• Don’t tire yourself needlessly by the way you sit at the wheel. Sit up straight, with both shoulder blades touching the back of the seat. Believe me, this is less exhausting than the slouching and sprawling practiced by some drivers under the heading of "comfort.” Sit slightly to the left of your steering wheel and grasp it firmly —but not tensely.

• Don’t dangle your arm over the side: you might suddenly lose it in a sideswipe collision. Use the interior armrest if necessary. Besides, your dangling arm may slow up traffic by looking like a signal to other drivers.

• Proper way to take a curve: ease

off the gas pedal as you approach the curve, then as you get into the curve, feed gas lightly. This will overcome the centrifugal force which tends to throw your car sideways. Using brakes when turning a corner tends to increase centrifugal force causing squealing tires and skids.

• How to dodge a head-on collision: if you see another car coming right at you in your lane, don’t panic-—do something about it. First, give him the horn. If it’s at night, flick your lights at him. Put on your brakes and slow down. This will give him a chance to get out of your way. If worst comes to worst, "hit the dirt” by swerving

to the right along the shoulder of the highway or even into a ditch. Almost anything is preferable to a head-on crash. Above all, don’t pull over to the left—you may run into oncoming traffic or the wrong-lane driver may return to his correct lane at the last split second and you’ll hit him in spite of everything.

• Bbwouts are less common than in the old days, but they still happen. If a tire blows, hold the steering wheel tight and don’t use your brakes until the car loses speed. When you’re sure you have the car under control apply the brakes carefully.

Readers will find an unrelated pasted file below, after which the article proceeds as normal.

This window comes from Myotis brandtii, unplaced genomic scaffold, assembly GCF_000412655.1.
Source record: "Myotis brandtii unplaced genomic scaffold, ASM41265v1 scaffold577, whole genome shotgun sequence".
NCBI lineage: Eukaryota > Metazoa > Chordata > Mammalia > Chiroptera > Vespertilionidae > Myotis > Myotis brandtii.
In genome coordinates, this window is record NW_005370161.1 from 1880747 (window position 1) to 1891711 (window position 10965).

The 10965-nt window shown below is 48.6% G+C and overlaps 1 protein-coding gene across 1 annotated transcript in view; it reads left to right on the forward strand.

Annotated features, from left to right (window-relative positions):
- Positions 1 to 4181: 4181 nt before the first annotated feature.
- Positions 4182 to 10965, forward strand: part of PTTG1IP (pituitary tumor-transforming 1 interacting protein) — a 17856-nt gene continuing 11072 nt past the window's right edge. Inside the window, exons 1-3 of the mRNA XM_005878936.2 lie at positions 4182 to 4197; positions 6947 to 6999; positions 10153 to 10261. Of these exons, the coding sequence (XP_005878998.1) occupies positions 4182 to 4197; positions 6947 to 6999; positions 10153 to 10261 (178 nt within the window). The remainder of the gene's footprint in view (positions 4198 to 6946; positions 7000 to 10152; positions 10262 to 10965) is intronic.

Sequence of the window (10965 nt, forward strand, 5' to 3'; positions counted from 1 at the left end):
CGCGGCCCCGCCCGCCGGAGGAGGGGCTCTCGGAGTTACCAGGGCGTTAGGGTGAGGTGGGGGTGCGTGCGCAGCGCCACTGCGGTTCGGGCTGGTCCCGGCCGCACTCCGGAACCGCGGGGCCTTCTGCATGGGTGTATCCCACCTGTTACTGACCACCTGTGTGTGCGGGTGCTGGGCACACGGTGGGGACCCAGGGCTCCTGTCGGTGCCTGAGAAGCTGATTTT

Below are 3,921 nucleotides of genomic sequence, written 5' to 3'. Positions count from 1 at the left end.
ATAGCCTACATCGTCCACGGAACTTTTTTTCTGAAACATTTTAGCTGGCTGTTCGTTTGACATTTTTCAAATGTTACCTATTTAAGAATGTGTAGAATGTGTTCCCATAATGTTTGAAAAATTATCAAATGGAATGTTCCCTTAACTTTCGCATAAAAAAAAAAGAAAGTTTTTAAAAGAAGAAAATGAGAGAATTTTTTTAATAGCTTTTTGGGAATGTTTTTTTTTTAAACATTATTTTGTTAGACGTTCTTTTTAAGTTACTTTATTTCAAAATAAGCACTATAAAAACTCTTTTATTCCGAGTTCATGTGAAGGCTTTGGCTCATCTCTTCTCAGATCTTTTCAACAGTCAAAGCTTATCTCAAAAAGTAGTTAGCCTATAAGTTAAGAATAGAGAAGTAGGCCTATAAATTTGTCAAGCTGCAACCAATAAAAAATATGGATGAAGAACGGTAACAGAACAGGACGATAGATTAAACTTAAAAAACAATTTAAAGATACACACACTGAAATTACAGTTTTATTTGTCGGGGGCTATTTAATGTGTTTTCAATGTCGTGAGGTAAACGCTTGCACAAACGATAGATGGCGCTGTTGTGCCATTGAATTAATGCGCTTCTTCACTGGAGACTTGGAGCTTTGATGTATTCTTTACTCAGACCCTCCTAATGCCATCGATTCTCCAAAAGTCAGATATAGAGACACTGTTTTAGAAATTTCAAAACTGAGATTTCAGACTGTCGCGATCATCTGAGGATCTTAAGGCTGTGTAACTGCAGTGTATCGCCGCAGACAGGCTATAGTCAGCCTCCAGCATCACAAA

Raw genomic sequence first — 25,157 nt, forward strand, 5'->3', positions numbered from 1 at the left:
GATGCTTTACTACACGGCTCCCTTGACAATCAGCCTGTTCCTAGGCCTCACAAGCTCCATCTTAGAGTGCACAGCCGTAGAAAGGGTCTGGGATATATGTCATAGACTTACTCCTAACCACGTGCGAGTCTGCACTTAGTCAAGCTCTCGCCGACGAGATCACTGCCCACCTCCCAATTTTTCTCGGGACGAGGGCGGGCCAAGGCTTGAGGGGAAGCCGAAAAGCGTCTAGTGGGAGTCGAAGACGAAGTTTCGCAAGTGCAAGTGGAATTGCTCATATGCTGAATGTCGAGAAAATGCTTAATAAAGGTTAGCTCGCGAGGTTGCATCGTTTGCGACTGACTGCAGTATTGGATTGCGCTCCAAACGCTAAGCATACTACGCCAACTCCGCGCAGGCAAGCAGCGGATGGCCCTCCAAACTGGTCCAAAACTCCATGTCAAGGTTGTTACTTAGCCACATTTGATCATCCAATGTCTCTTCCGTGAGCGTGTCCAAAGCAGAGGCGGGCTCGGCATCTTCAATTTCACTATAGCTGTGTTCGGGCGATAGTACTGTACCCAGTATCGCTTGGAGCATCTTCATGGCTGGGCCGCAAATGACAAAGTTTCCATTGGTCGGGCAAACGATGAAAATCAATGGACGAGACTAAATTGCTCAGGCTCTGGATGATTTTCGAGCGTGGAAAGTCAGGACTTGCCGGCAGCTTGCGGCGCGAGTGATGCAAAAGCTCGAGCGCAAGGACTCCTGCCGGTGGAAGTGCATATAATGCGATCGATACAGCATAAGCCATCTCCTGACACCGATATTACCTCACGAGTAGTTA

• Much the same advice holds good for pulling out of a skid. In the words of Harold L. Smith, of Detroit, one of the top American authorities on driver training, "the best way to stop a skid is to stay off the brakes and quit doing whatever started the skid.” Keep the clutch engaged—"coasting” will only make things worse. Steer in the direction in which the car is skidding, no matter how strongly this may go against your instincts. Such instincts aren’t really normal; they’re just panicky.

• If your brakes fail, or if you think they have failed, try pumping them anyway—they may suddenly grab hold and save you. Pull up your hand brake and leave it on. If that doesn’t stop you, shift to second gear (or "low” on an automatic). As a last resort, pick a crash spot off the roadway where you’ll come into the least possible trouble.

• When driving on ice or any other slippery surface, don’t start in low. Use second or high — you’ll be less likely to spin. If the wheels slip when starting, rock gently back and forth by alternating between low and reverse, taking advantage of the car’s forward weight to get rolling. Go easy on the brakes. Remember: the instant your brakes lock your wheels on ice you turn your tires into skates.